Reperforming loans are defined by Fannie Mae as mortgages that were previously delinquent but are performing again because payments have become current — with or without the use of a modification plan. Fannie Mae began selling RPL loans in October 2016 “to reduce the size of its retained mortgage portfolio,” according to the agency.
“There’s always an appetite for distressed packages on the secondary market,” Rick Sharga, executive vice president of marketing for real-estate research firm RealtyTrac, said in a prior interview with HousingWire. “People are looking for securities where they believe the risk-reward ratio is appropriate for their taste.”
Fannie Mae last year put on the market some 100,000 reperforming loans across five offerings with an aggregate unpaid principal balance of $14.5 billion, according to an analysis of the agency’s records.
By comparison, over the same period in 2020, as the pandemic raged and government protections kicked in, a total of 57,235 RPLs were put on the sales block by Fannie Mae through four pool offerings that had a total unpaid principal balance of $8.7 billion — or a bit more than half of the RPL sales by loan count and $5.7 billion shy of the 2021 aggregate value mark. In 2019, prior to the pandemic, Fannie sold nearly 104,000 reperforming loans valued in total at $17.1 billion.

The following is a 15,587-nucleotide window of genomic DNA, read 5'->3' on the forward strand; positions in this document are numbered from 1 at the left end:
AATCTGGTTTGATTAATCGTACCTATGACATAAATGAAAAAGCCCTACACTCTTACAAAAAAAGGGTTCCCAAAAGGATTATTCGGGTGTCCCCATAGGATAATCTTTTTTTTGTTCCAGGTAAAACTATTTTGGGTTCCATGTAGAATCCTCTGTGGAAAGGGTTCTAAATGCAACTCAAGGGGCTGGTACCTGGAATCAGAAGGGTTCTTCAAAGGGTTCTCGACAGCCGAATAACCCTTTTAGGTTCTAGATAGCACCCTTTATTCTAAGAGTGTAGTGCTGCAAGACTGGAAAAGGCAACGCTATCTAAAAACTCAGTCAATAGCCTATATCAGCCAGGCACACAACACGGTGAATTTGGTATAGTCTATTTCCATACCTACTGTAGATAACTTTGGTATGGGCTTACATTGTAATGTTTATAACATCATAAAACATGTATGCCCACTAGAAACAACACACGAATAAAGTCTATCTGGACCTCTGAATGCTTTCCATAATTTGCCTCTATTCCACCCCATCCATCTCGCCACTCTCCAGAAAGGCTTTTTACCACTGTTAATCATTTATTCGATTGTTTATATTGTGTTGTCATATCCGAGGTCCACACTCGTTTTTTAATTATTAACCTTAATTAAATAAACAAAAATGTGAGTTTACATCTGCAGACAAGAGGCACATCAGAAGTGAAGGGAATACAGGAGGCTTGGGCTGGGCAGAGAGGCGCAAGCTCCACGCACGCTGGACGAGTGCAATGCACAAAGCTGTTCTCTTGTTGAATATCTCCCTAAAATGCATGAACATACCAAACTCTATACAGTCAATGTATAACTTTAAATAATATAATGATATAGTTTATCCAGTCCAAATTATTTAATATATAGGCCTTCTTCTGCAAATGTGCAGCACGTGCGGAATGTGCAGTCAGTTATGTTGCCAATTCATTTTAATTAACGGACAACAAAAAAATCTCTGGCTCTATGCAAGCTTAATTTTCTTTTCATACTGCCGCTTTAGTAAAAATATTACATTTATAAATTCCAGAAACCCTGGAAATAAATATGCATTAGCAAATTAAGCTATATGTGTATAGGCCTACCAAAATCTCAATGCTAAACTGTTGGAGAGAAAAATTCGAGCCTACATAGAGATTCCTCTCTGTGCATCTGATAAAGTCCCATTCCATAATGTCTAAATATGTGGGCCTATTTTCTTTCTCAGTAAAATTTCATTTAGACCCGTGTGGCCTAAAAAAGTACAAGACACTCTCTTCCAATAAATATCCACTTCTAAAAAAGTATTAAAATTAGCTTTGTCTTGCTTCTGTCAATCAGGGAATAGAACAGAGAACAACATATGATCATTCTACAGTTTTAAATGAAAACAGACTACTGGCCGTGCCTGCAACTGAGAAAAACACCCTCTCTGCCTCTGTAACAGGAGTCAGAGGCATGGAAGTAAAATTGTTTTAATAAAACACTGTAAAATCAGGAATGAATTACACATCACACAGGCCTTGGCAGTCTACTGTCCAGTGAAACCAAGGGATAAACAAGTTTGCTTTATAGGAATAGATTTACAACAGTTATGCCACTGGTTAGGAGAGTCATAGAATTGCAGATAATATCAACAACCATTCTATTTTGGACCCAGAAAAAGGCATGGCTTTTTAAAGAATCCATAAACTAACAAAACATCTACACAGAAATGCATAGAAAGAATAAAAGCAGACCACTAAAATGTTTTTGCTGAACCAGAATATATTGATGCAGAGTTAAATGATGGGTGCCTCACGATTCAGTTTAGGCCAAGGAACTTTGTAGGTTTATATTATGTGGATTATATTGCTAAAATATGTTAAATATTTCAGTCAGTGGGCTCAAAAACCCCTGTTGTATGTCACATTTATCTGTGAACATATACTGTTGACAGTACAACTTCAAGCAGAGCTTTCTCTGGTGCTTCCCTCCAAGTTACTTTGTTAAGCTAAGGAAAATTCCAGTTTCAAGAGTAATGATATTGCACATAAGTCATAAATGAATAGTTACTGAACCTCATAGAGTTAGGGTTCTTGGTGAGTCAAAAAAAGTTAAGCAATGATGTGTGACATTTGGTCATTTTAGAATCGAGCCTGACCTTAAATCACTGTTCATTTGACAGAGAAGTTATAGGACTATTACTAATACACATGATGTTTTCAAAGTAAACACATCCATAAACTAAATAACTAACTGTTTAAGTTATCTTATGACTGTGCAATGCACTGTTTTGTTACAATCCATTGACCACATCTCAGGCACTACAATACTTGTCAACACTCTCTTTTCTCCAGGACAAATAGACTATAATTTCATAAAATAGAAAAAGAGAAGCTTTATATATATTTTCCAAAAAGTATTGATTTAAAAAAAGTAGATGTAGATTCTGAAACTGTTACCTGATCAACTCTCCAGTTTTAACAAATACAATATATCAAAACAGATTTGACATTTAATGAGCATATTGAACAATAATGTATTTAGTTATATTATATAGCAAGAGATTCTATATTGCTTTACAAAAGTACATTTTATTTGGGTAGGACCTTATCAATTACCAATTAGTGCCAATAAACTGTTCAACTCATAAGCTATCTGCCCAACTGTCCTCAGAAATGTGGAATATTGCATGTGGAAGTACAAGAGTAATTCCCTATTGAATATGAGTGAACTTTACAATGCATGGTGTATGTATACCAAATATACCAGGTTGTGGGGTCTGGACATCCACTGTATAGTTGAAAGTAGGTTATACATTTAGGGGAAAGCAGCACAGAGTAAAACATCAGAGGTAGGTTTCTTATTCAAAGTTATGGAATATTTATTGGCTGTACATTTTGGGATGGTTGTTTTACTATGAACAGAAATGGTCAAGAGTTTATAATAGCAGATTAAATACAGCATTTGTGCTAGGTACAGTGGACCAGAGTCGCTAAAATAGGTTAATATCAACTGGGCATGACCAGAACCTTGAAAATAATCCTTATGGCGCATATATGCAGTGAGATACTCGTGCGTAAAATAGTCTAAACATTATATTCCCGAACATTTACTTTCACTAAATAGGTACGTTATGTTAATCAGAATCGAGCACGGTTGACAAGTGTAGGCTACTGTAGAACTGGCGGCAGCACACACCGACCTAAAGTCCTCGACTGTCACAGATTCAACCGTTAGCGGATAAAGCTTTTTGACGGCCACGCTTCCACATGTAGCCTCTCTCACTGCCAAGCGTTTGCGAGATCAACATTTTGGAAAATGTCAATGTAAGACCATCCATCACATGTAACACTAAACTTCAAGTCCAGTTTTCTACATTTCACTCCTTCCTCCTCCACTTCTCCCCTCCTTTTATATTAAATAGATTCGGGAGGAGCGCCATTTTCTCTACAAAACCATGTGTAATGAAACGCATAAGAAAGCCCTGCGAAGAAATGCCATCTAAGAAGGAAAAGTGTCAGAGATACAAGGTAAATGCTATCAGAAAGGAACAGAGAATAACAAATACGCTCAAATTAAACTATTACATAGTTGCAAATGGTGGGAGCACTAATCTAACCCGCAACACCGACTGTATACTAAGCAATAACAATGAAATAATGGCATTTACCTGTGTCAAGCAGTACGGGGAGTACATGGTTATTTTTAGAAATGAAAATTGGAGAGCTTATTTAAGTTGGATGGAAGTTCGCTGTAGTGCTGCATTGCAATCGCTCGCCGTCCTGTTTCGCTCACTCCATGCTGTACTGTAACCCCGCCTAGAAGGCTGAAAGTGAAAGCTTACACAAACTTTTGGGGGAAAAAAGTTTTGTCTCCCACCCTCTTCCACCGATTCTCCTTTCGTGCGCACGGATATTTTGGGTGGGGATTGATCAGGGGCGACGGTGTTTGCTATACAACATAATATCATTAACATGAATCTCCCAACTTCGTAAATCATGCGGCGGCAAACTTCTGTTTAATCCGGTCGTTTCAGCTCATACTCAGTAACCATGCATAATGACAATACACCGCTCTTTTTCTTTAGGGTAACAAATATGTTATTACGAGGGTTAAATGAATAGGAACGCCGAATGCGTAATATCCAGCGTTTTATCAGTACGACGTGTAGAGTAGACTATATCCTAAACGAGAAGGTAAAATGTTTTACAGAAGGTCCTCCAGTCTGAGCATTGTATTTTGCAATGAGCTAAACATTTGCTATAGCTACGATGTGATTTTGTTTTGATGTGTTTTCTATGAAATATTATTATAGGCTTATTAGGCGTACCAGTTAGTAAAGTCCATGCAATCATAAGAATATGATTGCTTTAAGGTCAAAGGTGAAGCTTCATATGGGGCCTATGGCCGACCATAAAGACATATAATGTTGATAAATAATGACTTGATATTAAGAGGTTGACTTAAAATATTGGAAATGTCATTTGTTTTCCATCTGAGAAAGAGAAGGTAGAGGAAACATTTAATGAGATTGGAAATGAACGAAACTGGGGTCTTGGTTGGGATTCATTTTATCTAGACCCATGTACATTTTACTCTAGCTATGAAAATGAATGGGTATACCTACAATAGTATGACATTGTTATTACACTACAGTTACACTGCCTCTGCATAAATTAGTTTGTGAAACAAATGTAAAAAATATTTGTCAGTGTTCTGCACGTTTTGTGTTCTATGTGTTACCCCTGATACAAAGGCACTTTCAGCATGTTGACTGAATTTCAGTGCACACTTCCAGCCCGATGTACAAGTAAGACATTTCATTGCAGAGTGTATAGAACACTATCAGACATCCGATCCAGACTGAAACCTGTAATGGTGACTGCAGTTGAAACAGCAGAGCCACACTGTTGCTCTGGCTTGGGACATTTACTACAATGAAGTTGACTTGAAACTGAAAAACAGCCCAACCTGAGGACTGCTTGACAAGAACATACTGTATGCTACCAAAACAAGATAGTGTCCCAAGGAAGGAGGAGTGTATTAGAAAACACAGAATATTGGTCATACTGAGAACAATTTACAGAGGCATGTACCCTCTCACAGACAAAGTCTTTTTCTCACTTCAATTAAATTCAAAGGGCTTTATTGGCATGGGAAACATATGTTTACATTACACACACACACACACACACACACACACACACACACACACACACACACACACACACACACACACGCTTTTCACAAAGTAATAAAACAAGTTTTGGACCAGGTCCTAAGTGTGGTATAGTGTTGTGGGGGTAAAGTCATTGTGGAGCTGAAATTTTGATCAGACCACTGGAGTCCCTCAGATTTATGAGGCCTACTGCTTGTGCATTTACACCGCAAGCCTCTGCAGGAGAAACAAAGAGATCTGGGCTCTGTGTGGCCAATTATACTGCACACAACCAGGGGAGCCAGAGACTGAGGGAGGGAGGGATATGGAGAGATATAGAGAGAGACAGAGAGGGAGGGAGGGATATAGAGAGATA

Fannie’s fellow government-sponsored enterprise, Freddie Mac, favors securitizing RPL pools as opposed to selling the loans off its books.
“To date, Freddie Mac has … securitized more than $73 billion of RPLs,” states an October 5, 2021, press release announcing the pricing of Freddie’s final RPL deal of the year — a $564 million offering backed by a pool of reperforming loans. To date, Freddie has not announced any new RPL transactions for 2022.
Over the past three years, Freddie’s securitizations have trended downward, from a total of seven offerings in 2019 backed by RPL pools with an aggregate value of nearly $13 billion to some six offerings in 2020 backed by reperforming loan pools with a total value of $8.2 billion, Freddie Mac’s records show. Last year, the agency sponsored five securitization deals backed by RPL pools with a combined value of some $4.3 billion.